The Italian calendar is loaded with holidays & Festivals. Find out how the Italians celebrate the different holidays that come during the year in our complete guide to holidays & festivals in Italy.
The Italians love to celebrate. Today Italy is known to possess a unique culture of festivals and traditions that have evolved over the years. Many of the festivals that are held in the country today have bled into the Italian culture through different means. Many have originated in different cultures and there are others that are part of the most prevalent religion in the country; Christianity.
The first holiday of the year falls on the very first day of the year which is celebrated as New Year’s Day. The Italians like to start off their new year with a bang and the day is filled with parades and different festivals to mark the beginning of a new year. Five days later is the Christianity based holiday known as the Epiphany which is celebrated all across the country. From the end of January till the end of February the Italians have a number of carnivals that are celebrated in different regions of the country. The Mardi Gras is amongst the most popular of these festivals which is celebrated in Venice in full flow. In Viareggio there is a parade on the water with floats and boats which is one of the most unique festivals of the country.
The middle of March is known as the Holy week and is characterized by different religious processions. The week is usually ended by the Easter Sunday, the explosion of the Cart and Easter Monday. These are amongst the most colorful religious festivals celebrated in Italy. You will get to see lots of fireworks and a bonfire in a wooden cart during this time.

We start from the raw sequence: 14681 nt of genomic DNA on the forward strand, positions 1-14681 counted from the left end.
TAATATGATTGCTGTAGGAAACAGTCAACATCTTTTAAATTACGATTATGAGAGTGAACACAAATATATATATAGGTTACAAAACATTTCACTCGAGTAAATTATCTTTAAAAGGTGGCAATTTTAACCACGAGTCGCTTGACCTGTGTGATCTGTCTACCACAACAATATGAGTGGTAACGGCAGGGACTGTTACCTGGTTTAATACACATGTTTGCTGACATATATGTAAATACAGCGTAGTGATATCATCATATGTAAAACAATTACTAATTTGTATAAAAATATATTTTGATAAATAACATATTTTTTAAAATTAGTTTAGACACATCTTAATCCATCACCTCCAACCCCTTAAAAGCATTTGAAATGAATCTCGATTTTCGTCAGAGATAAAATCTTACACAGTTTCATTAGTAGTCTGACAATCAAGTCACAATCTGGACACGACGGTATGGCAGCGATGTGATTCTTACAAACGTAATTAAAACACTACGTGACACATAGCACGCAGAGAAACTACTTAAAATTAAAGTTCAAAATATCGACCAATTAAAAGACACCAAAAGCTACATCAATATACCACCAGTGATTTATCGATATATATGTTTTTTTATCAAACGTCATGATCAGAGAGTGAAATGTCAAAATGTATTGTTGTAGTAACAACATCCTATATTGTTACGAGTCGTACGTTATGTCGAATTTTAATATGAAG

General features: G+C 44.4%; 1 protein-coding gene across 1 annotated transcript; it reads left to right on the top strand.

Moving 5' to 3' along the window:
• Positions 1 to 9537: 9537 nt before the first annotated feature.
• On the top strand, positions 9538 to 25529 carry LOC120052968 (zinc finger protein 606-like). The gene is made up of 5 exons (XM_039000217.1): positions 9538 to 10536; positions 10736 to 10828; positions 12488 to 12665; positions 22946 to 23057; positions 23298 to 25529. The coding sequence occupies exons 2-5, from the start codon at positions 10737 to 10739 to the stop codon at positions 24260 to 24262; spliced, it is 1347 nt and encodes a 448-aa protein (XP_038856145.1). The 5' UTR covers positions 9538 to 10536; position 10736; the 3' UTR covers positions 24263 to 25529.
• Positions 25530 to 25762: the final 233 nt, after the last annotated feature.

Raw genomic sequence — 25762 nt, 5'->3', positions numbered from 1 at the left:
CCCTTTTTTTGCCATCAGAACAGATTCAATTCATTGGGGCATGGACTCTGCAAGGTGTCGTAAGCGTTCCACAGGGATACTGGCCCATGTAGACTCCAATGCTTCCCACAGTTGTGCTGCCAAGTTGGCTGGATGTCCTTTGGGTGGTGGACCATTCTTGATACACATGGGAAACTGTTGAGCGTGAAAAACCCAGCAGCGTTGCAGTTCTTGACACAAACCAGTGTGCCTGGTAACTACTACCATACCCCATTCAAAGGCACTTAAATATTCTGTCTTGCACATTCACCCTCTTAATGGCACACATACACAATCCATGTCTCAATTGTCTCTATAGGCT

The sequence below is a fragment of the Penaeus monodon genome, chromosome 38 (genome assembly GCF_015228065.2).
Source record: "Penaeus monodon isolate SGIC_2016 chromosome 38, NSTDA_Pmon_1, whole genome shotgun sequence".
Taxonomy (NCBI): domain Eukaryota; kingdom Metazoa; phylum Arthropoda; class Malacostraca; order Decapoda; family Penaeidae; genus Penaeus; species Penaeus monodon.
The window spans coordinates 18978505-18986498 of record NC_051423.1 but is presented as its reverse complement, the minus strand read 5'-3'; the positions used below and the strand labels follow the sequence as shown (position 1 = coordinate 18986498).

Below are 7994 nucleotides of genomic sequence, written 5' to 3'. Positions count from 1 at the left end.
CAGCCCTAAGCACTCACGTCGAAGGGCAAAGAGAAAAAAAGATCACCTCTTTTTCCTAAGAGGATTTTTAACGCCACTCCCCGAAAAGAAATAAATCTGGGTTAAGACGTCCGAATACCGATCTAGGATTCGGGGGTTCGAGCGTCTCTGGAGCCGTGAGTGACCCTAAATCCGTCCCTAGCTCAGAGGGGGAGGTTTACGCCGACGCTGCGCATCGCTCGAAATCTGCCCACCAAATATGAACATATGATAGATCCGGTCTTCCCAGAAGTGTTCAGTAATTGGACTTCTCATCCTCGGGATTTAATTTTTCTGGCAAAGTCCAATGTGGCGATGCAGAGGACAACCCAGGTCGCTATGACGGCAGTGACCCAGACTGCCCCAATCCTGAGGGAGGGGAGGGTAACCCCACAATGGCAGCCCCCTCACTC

The 21st of April is a secular holiday that marks the birth of one of the most prominent cities of Italy; Rome. Rome has a rich cultural heritage and immense historical importance which is brought to the forefront of the minds of the public during the festive celebrations of the day. Four days later is Liberation day which is also amongst the secular holidays of the country. This day marks the independence of Italy and it holds great importance in the lives of the Italians. The post French revolution era has seen the first of May being celebrated as Labor Day in many countries throughout the world.
The summer time sees an array of different festivals that gives the Italian’s their rich cultural heritage. There is the Annual Cricket Festival, the Lemon Festival and the Corpus Domini which is the procession on a carpet of flowers during the month of May. This is followed up by the Anniversary of the Republic on the second of June. Later on in the month you have the boat races in Pisa and the outdoor opera in Verona. St. John the Baptist Day is a religious festival of utmost importance celebrated during the month of June. From operas to flower shows and film festivals to feasts Italy’s calendar is full of many different festivals all around the year. Each month has its own special dates and special ways to celebrate those days. You can rest assure that there is not one single month in Italy that goes by without some traditional celebrations.